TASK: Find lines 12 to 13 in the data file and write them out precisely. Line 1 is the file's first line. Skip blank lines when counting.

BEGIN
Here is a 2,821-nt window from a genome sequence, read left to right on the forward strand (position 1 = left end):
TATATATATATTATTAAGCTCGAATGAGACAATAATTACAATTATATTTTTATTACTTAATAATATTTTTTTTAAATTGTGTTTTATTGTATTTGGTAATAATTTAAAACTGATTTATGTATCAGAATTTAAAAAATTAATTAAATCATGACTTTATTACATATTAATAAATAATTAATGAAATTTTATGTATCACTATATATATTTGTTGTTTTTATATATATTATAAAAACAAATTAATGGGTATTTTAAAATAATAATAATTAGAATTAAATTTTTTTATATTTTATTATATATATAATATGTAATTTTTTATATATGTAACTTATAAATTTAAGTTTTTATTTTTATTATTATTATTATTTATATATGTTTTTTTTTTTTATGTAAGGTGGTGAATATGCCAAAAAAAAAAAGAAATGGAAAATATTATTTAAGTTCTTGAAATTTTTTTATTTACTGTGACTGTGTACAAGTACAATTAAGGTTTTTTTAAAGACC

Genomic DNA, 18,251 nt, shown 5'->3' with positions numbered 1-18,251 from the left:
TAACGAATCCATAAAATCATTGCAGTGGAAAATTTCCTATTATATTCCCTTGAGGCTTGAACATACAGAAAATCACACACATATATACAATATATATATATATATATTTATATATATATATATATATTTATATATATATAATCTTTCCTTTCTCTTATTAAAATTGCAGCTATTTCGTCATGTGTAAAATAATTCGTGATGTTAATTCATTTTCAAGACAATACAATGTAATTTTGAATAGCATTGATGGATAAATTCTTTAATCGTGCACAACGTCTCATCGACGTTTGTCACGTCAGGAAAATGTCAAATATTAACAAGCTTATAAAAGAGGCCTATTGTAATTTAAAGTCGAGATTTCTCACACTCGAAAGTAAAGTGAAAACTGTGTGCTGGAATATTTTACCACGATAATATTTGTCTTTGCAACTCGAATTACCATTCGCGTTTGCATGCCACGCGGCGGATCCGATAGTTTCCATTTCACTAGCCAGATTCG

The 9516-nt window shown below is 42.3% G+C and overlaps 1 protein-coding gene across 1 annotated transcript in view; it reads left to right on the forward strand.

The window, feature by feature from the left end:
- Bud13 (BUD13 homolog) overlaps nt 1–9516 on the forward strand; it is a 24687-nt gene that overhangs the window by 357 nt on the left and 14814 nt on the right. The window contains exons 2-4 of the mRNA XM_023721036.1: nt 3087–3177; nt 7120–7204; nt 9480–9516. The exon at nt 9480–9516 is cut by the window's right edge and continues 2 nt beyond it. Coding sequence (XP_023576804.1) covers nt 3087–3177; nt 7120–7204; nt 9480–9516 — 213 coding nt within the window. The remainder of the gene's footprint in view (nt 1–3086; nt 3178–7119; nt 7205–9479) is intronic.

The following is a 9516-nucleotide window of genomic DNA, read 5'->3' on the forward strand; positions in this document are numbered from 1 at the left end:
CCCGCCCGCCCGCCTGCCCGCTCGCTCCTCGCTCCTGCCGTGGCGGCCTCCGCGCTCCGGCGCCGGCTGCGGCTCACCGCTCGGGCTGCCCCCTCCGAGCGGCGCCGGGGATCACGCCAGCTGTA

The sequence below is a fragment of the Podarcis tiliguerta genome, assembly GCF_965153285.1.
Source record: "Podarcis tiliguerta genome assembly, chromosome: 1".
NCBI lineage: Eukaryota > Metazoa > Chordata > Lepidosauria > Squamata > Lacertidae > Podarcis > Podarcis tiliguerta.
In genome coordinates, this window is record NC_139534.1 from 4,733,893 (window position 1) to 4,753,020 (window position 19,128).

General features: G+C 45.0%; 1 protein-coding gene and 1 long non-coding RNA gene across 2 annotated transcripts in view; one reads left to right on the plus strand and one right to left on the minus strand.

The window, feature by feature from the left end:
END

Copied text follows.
NCBI lineage: Eukaryota > Metazoa > Chordata > Lepidosauria > Squamata > Lacertidae > Podarcis > Podarcis tiliguerta.
In genome coordinates, this window is record NC_139534.1 from 4,733,893 (window position 1) to 4,753,020 (window position 19,128).